Devashish slates Dipu’s views
A speech given by Bangladesh’s foreign affairs minister to diplomats on Tuesday, in which she contended that the people living in the Chittagong Hill Tracts were ‘tribal, not indigenous’, has been strongly criticized by the chief of the Chakmas who described her views as ‘incorrect and misconceived’.
New Age has learnt that the timing of Dipu Moni’s meeting with the top diplomats was linked to the government’s attempt later this week to persuade the United Nations Economic and Social Council to remove two paragraphs from a report of the United Nations Permanent Forum on Indigenous Issues.
The report, published in May, called on the government to undertake a ‘phased withdrawal’ of temporary army camps from the CHT, declare a timeframe for implementation of the peace accord, and establish an independent commission to inquire into ‘human rights violations perpetrated against indigenous peoples’.
It also recommended that the UN Department of Peacekeeping Operations prevent the military personnel and units, that are violating human rights in the CHT, from participating in
international peacekeeping activities.
In her speech to the foreign heads of missions, which according to diplomats was hastily arranged, Dipu Moni stated that the CHT’s tribal people were not indigenous to Bangladesh as they had not been ‘physically displaced and eventually dispossessed of their land by colonial/external settlers from a foreign nation’.
She went on to say that the ‘original inhabitants or first nationals of this soil are ethnic Bengalis by descent who constitute nearly 99 per cent of Bangladesh’s 150 million people’.
Ethnic Bengalis have been the original inhabitants of this ‘ancestral’ land for 4,000 years or more, she claimed.
‘We ethnic Bengalis are not, I repeat not, colonial settlers who came to the land of Bengal in the passage of time, neither are we foreigners or non-indigenous to our own native land, and never will be,’ she added.
The CHT’s tribal people, in contrast, she told the audience, ‘are late settlers on Bengal’s soil’.
Moni finished her speech by arguing that it would not be in the ‘the national interest of Bangladesh’ to give ‘a special and elevated identity to enfranchise’ a group of people who constitute less than 2 per cent of the total population.
However, in a detailed four-page statement Raja Devashish Roy, the chief of the Chakma people and a member of the UN’s Permanent Forum on Indigenous Issues, strongly criticised the foreign minister’s speech.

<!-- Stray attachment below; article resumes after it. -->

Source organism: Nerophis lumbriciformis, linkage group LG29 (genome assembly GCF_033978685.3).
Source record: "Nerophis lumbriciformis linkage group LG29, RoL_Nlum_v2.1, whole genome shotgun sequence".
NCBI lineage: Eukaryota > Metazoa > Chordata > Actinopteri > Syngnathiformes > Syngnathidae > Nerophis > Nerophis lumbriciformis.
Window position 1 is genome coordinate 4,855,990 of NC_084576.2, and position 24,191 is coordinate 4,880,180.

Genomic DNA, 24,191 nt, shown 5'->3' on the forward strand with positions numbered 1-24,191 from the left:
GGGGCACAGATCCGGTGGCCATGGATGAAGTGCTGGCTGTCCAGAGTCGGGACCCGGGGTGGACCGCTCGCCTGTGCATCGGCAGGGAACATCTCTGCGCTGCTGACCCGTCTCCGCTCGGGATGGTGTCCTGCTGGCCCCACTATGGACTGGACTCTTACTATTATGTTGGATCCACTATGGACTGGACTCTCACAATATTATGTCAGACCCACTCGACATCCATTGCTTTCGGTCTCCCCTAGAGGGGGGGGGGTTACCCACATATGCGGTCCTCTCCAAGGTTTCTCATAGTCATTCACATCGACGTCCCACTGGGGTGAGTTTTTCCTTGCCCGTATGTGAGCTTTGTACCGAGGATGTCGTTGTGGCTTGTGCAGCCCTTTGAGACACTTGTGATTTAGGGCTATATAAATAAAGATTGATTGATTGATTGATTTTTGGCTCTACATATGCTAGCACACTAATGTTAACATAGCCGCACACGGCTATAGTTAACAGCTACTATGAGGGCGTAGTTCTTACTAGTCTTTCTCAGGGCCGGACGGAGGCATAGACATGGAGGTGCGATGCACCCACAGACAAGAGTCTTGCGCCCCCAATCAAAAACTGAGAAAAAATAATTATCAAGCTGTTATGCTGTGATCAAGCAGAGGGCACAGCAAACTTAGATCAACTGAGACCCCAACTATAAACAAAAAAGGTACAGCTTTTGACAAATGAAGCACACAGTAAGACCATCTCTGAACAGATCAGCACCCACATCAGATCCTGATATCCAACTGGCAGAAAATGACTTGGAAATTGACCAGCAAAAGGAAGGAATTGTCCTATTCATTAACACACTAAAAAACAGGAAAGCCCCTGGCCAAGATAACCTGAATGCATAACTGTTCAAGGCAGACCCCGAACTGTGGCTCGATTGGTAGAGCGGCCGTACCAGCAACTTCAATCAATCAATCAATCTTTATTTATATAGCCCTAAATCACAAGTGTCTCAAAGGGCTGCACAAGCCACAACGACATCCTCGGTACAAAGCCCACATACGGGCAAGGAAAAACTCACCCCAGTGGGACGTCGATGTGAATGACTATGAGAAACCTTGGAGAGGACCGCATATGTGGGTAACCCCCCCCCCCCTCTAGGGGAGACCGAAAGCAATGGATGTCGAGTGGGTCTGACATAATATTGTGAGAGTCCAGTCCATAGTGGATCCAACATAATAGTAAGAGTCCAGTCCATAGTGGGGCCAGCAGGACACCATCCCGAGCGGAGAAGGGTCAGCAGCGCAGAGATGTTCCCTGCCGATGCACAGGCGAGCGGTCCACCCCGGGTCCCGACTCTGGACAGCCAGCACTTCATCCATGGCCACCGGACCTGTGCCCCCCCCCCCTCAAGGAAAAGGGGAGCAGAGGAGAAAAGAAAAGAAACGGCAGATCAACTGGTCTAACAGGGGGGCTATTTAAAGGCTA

He said that she was not correct in assuming that a people had to be displaced by colonial settlers or have had to live in one place for millennia to be considered indigenous.
‘The government is probably stuck in the early 20th century construction of the term “indigenous”, which was confined to America and Australia and New Zealand and which had involved colonial displacement,’ he said.
The modern interpretation of the term, as used by the United Nations and other international agencies, he said, ‘includes groups hitherto regarded as tribal’.
‘The misconceived, inaccurate and artificial distinction between “tribal” and “indigenous” is no longer relevant to the international human rights discourses,’ maintained the Chakma chief.
Devashish argued that the indigenous peoples of the CHT fulfil the criteria of being ‘indigenous’ by ‘being descendants of pre-colonial or pre-conquest societies’ and adhering ‘to pre-colonial or pre-conquest political, social and cultural institutions’ norms and customs’.
He also claimed that the foreign minister’s understanding of the history of the CHT was ‘substantially incorrect’.
He said that the Chakmas have lived in the area that they were now occupying from ‘at least the 1550s’ and that the ‘Bengali people are not known to have permanently resided in the region before the 19th century’.
‘Whenever [the Chakmas and other peoples] may have settled therein, these territories were not inhabited by Bengali people,’ he said.
Devashish also criticised the notion that enfranchisement of the relatively small numbers of CHT people would result in the ‘disentitlement’ of the vast majority.